Wednesday, December 27, 2006

News of the Day (December 27)

From the China Freedom Blog Alliance: Between Heaven and Earth comments on the latest news on Vancouver.

Communist China subsidizes Sinopec as it looks to build resource reserve: A BBC story on Communist China exploring the possibility of using its foreign reserves to buy up more natural resources included this bit of news, "Chinese state-run oil refiner Sinopec revealed that it had been handed a 5bn yuan government rebate to compensate it for refining losses . . . in effect, a subsidy for Beijing's refusal to allow Chinese domestic petrol and diesel prices to rise as fast as international markets."

On the Communists' destruction of Chinese culture: Peng Xiaoming speaks on the Communist regime's assault on traditional Chinese language (reprinted by the Epoch Times).

Chen Shui-bian's son-in-law convicted of insider trading: The decision is the first against a (sort of) relative of Taiwan's elected President. The son-in-law, Chao Chien-min, "is expected to appeal" (BBC).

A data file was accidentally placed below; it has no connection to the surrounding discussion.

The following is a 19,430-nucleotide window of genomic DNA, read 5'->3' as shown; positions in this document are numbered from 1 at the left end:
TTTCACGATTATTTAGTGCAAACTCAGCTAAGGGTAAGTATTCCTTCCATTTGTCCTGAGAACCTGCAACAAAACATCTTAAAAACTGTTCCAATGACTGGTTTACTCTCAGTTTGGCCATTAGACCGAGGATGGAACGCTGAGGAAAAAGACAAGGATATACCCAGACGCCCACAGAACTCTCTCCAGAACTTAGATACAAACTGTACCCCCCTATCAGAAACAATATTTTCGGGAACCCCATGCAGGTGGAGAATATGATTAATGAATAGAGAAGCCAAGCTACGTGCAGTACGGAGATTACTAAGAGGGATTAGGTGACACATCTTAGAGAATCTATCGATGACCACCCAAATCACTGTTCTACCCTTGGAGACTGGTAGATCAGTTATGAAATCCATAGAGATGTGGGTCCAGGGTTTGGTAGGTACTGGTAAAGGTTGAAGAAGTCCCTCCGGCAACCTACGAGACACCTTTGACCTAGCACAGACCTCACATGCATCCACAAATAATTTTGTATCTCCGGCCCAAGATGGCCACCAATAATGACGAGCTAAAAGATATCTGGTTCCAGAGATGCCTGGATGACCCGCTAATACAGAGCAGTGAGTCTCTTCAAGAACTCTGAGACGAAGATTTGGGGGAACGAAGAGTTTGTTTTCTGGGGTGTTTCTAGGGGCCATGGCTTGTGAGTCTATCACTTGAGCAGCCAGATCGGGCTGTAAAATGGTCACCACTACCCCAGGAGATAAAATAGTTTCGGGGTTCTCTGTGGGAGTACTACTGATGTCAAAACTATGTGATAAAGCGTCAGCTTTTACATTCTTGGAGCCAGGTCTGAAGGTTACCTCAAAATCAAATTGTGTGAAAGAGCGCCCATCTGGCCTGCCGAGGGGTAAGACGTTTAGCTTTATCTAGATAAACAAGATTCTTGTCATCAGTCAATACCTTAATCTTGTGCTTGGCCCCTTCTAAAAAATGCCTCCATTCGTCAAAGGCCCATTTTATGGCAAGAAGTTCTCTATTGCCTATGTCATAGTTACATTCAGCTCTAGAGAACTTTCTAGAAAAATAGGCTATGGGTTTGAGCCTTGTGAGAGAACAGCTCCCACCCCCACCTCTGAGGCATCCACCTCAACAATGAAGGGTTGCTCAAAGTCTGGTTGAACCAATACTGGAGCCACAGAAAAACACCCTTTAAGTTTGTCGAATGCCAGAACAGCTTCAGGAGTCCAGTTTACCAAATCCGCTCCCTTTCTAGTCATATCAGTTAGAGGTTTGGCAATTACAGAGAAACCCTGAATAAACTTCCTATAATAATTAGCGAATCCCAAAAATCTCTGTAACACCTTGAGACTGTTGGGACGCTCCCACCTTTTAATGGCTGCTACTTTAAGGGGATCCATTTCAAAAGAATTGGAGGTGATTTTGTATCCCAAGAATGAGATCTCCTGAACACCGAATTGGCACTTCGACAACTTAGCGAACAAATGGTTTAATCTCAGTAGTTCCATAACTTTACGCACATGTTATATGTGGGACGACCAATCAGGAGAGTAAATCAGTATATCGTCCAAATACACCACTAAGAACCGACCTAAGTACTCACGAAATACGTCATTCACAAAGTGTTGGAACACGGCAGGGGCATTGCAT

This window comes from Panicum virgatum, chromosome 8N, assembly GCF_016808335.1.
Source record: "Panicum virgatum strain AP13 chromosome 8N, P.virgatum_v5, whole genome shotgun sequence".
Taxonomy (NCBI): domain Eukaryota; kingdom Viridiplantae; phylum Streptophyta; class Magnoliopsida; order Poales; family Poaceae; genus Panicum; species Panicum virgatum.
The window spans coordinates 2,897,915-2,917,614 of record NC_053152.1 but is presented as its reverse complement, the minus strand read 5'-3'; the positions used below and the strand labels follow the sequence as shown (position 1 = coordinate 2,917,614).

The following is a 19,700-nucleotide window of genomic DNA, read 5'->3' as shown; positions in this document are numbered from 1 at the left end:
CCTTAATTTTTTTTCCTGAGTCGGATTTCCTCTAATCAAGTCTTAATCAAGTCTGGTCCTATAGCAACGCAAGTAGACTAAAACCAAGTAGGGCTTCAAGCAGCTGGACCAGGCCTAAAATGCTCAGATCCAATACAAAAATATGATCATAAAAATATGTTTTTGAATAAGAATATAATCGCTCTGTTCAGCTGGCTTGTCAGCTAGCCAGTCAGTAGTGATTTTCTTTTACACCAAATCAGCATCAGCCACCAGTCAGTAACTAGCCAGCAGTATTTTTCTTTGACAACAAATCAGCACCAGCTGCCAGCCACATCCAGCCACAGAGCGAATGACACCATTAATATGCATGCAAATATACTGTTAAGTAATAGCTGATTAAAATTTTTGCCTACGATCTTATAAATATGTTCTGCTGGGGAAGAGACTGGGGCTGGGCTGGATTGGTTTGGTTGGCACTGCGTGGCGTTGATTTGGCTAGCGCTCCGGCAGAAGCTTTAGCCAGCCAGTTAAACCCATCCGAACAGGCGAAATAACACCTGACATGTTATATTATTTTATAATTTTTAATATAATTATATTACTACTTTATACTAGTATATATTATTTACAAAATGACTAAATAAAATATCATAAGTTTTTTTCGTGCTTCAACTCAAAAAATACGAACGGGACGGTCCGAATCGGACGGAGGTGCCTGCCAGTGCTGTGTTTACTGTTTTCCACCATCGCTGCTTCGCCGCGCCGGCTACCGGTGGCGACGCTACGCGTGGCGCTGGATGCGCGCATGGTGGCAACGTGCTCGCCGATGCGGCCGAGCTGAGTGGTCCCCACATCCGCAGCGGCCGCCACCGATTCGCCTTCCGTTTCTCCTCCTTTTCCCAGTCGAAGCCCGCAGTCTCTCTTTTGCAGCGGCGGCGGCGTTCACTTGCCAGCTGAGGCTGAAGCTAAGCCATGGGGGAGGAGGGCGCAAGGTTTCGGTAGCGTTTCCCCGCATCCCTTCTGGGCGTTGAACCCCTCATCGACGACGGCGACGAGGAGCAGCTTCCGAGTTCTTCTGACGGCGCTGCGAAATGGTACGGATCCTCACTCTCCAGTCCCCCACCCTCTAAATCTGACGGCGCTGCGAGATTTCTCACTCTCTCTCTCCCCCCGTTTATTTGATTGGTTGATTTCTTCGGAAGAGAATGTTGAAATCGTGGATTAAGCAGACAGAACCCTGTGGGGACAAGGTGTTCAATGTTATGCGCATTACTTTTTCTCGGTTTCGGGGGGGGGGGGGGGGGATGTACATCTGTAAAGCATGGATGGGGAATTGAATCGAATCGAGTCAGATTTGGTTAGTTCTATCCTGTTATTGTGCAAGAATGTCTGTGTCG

U.S. offered to take Stalinist North Korea off the terrorist list: The U.S. was so desperate for a deal during the recent round of talks with the Stalinist regime that it was willing "to remove North Korea from Washington's list of states sponsoring terrorism if the communist regime dismantles its atomic-weapons program" (Washington Times). Even worse, the Stalinists were "not prepared to review the U.S. offer at the talks but promised to study it and bring a response to the next round of negotiations." In other words, there will be at least one round of Stalinist demands (Daily NK).

News on Communist China's Korean colony: Is Stalinist-in-chief Kim Jong-il feeling the pinch? Indeed he is, according to James Hackett (Washington Times) and the majority of refugees from SNK (United Press Int'l via Washington Times). Meanwhile, South Korea's legislature cuts the budget for "inter-Korean cooperation" by more than 20% (UPI via Washington Times).

On the Middle Eastern Proxies: The Communist-backed mullahcracy of Iran is angry at the UK and buying some friends in Afghanistan (UPI via Washington Times). Meanwhile, Syria's Ba'athist regime is playing its usual games with Westerners who should no better (Washington Times) while revealing its true face with a slew of arrests at home (National Review Online: The Corner).

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